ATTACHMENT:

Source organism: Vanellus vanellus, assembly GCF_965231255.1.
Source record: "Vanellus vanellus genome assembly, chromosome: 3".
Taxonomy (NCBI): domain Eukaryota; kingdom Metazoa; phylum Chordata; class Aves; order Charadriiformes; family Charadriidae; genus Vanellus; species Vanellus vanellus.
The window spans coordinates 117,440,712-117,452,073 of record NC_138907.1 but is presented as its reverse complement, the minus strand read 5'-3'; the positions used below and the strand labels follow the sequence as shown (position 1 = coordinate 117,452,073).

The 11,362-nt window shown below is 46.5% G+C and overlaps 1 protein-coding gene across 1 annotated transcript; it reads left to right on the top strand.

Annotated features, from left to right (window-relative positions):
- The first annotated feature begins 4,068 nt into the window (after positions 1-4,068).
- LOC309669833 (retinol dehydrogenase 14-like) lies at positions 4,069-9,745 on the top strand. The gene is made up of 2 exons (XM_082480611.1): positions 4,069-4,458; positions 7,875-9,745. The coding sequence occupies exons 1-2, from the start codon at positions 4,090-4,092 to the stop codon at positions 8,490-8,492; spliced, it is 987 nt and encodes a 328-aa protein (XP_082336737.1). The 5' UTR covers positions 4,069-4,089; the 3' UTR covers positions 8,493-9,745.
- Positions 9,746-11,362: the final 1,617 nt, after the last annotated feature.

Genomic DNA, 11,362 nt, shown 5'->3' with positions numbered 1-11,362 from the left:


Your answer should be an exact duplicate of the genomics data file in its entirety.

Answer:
Source organism: Vanellus vanellus, assembly GCF_965231255.1.
Source record: "Vanellus vanellus genome assembly, chromosome: 3".
Taxonomy (NCBI): domain Eukaryota; kingdom Metazoa; phylum Chordata; class Aves; order Charadriiformes; family Charadriidae; genus Vanellus; species Vanellus vanellus.
The window spans coordinates 117,440,712-117,452,073 of record NC_138907.1 but is presented as its reverse complement, the minus strand read 5'-3'; the positions used below and the strand labels follow the sequence as shown (position 1 = coordinate 117,452,073).

The 11,362-nt window shown below is 46.5% G+C and overlaps 1 protein-coding gene across 1 annotated transcript; it reads left to right on the top strand.

Annotated features, from left to right (window-relative positions):
- The first annotated feature begins 4,068 nt into the window (after positions 1-4,068).
- LOC309669833 (retinol dehydrogenase 14-like) lies at positions 4,069-9,745 on the top strand. The gene is made up of 2 exons (XM_082480611.1): positions 4,069-4,458; positions 7,875-9,745. The coding sequence occupies exons 1-2, from the start codon at positions 4,090-4,092 to the stop codon at positions 8,490-8,492; spliced, it is 987 nt and encodes a 328-aa protein (XP_082336737.1). The 5' UTR covers positions 4,069-4,089; the 3' UTR covers positions 8,493-9,745.
- Positions 9,746-11,362: the final 1,617 nt, after the last annotated feature.

Genomic DNA, 11,362 nt, shown 5'->3' with positions numbered 1-11,362 from the left: